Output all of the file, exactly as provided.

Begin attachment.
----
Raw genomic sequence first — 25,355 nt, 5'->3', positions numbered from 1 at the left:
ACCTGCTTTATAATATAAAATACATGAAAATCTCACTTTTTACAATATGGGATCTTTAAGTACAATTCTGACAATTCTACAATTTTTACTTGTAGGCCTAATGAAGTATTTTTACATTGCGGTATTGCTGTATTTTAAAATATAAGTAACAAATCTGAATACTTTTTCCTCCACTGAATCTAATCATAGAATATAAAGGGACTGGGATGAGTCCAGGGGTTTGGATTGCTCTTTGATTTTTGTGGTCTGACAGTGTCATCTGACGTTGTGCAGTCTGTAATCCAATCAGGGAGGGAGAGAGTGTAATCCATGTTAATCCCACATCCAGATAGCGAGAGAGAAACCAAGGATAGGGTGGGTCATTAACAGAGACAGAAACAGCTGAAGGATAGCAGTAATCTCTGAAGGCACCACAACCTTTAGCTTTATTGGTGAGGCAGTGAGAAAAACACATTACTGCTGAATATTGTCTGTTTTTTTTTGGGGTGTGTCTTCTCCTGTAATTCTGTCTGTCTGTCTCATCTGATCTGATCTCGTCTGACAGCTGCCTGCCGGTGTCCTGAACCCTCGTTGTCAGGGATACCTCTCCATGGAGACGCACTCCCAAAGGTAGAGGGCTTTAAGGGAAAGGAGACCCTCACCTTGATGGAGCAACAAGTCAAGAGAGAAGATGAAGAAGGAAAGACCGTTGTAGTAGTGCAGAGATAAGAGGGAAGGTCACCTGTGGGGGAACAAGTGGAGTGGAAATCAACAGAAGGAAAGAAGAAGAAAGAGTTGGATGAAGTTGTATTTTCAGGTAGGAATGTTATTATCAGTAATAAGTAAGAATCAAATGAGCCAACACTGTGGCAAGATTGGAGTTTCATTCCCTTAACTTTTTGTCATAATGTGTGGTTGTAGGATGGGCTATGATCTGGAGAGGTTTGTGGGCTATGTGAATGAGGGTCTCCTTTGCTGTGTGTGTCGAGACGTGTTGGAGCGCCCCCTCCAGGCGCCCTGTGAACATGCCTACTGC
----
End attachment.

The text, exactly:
Raw genomic sequence first — 25,355 nt, 5'->3', positions numbered from 1 at the left:
ACCTGCTTTATAATATAAAATACATGAAAATCTCACTTTTTACAATATGGGATCTTTAAGTACAATTCTGACAATTCTACAATTTTTACTTGTAGGCCTAATGAAGTATTTTTACATTGCGGTATTGCTGTATTTTAAAATATAAGTAACAAATCTGAATACTTTTTCCTCCACTGAATCTAATCATAGAATATAAAGGGACTGGGATGAGTCCAGGGGTTTGGATTGCTCTTTGATTTTTGTGGTCTGACAGTGTCATCTGACGTTGTGCAGTCTGTAATCCAATCAGGGAGGGAGAGAGTGTAATCCATGTTAATCCCACATCCAGATAGCGAGAGAGAAACCAAGGATAGGGTGGGTCATTAACAGAGACAGAAACAGCTGAAGGATAGCAGTAATCTCTGAAGGCACCACAACCTTTAGCTTTATTGGTGAGGCAGTGAGAAAAACACATTACTGCTGAATATTGTCTGTTTTTTTTTGGGGTGTGTCTTCTCCTGTAATTCTGTCTGTCTGTCTCATCTGATCTGATCTCGTCTGACAGCTGCCTGCCGGTGTCCTGAACCCTCGTTGTCAGGGATACCTCTCCATGGAGACGCACTCCCAAAGGTAGAGGGCTTTAAGGGAAAGGAGACCCTCACCTTGATGGAGCAACAAGTCAAGAGAGAAGATGAAGAAGGAAAGACCGTTGTAGTAGTGCAGAGATAAGAGGGAAGGTCACCTGTGGGGGAACAAGTGGAGTGGAAATCAACAGAAGGAAAGAAGAAGAAAGAGTTGGATGAAGTTGTATTTTCAGGTAGGAATGTTATTATCAGTAATAAGTAAGAATCAAATGAGCCAACACTGTGGCAAGATTGGAGTTTCATTCCCTTAACTTTTTGTCATAATGTGTGGTTGTAGGATGGGCTATGATCTGGAGAGGTTTGTGGGCTATGTGAATGAGGGTCTCCTTTGCTGTGTGTGTCGAGACGTGTTGGAGCGCCCCCTCCAGGCGCCCTGTGAACATGCCTACTGC